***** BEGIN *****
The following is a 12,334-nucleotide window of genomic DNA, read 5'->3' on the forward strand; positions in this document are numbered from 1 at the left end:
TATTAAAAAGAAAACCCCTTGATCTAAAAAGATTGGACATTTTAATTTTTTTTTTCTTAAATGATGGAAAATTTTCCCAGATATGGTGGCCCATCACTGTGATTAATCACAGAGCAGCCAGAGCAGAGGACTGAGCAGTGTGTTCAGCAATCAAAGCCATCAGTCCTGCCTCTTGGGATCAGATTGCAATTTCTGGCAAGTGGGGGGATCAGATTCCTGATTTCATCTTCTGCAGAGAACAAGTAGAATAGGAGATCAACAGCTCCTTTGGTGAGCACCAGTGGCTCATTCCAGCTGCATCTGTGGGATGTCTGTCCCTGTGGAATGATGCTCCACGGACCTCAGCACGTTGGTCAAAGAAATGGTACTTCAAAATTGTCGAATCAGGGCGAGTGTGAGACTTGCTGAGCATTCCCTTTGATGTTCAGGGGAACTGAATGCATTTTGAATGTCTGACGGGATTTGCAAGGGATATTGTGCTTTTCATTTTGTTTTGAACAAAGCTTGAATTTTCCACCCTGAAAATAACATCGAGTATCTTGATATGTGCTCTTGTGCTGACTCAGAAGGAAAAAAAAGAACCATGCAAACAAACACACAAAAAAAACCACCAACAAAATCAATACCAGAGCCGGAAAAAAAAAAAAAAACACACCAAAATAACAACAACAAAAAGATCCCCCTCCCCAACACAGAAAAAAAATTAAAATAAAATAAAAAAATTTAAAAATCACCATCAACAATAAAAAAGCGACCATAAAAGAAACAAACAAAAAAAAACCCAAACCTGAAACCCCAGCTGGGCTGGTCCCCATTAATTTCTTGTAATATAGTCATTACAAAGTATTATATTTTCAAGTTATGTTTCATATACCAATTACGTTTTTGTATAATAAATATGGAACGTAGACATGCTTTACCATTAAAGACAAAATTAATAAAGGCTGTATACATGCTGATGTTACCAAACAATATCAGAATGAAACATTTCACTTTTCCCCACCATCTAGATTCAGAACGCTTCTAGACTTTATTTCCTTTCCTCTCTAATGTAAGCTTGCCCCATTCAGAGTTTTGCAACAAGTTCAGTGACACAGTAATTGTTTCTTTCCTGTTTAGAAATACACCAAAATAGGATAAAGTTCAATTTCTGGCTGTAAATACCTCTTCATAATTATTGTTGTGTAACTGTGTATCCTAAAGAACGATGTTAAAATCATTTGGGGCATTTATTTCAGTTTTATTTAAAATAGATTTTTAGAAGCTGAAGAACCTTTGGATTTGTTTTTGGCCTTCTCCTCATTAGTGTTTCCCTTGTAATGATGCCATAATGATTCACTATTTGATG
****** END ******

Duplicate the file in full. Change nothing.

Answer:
The following is a 12,334-nucleotide window of genomic DNA, read 5'->3' on the forward strand; positions in this document are numbered from 1 at the left end:
TATTAAAAAGAAAACCCCTTGATCTAAAAAGATTGGACATTTTAATTTTTTTTTTCTTAAATGATGGAAAATTTTCCCAGATATGGTGGCCCATCACTGTGATTAATCACAGAGCAGCCAGAGCAGAGGACTGAGCAGTGTGTTCAGCAATCAAAGCCATCAGTCCTGCCTCTTGGGATCAGATTGCAATTTCTGGCAAGTGGGGGGATCAGATTCCTGATTTCATCTTCTGCAGAGAACAAGTAGAATAGGAGATCAACAGCTCCTTTGGTGAGCACCAGTGGCTCATTCCAGCTGCATCTGTGGGATGTCTGTCCCTGTGGAATGATGCTCCACGGACCTCAGCACGTTGGTCAAAGAAATGGTACTTCAAAATTGTCGAATCAGGGCGAGTGTGAGACTTGCTGAGCATTCCCTTTGATGTTCAGGGGAACTGAATGCATTTTGAATGTCTGACGGGATTTGCAAGGGATATTGTGCTTTTCATTTTGTTTTGAACAAAGCTTGAATTTTCCACCCTGAAAATAACATCGAGTATCTTGATATGTGCTCTTGTGCTGACTCAGAAGGAAAAAAAAGAACCATGCAAACAAACACACAAAAAAAACCACCAACAAAATCAATACCAGAGCCGGAAAAAAAAAAAAAAACACACCAAAATAACAACAACAAAAAGATCCCCCTCCCCAACACAGAAAAAAAATTAAAATAAAATAAAAAAATTTAAAAATCACCATCAACAATAAAAAAGCGACCATAAAAGAAACAAACAAAAAAAAACCCAAACCTGAAACCCCAGCTGGGCTGGTCCCCATTAATTTCTTGTAATATAGTCATTACAAAGTATTATATTTTCAAGTTATGTTTCATATACCAATTACGTTTTTGTATAATAAATATGGAACGTAGACATGCTTTACCATTAAAGACAAAATTAATAAAGGCTGTATACATGCTGATGTTACCAAACAATATCAGAATGAAACATTTCACTTTTCCCCACCATCTAGATTCAGAACGCTTCTAGACTTTATTTCCTTTCCTCTCTAATGTAAGCTTGCCCCATTCAGAGTTTTGCAACAAGTTCAGTGACACAGTAATTGTTTCTTTCCTGTTTAGAAATACACCAAAATAGGATAAAGTTCAATTTCTGGCTGTAAATACCTCTTCATAATTATTGTTGTGTAACTGTGTATCCTAAAGAACGATGTTAAAATCATTTGGGGCATTTATTTCAGTTTTATTTAAAATAGATTTTTAGAAGCTGAAGAACCTTTGGATTTGTTTTTGGCCTTCTCCTCATTAGTGTTTCCCTTGTAATGATGCCATAATGATTCACTATTTGATG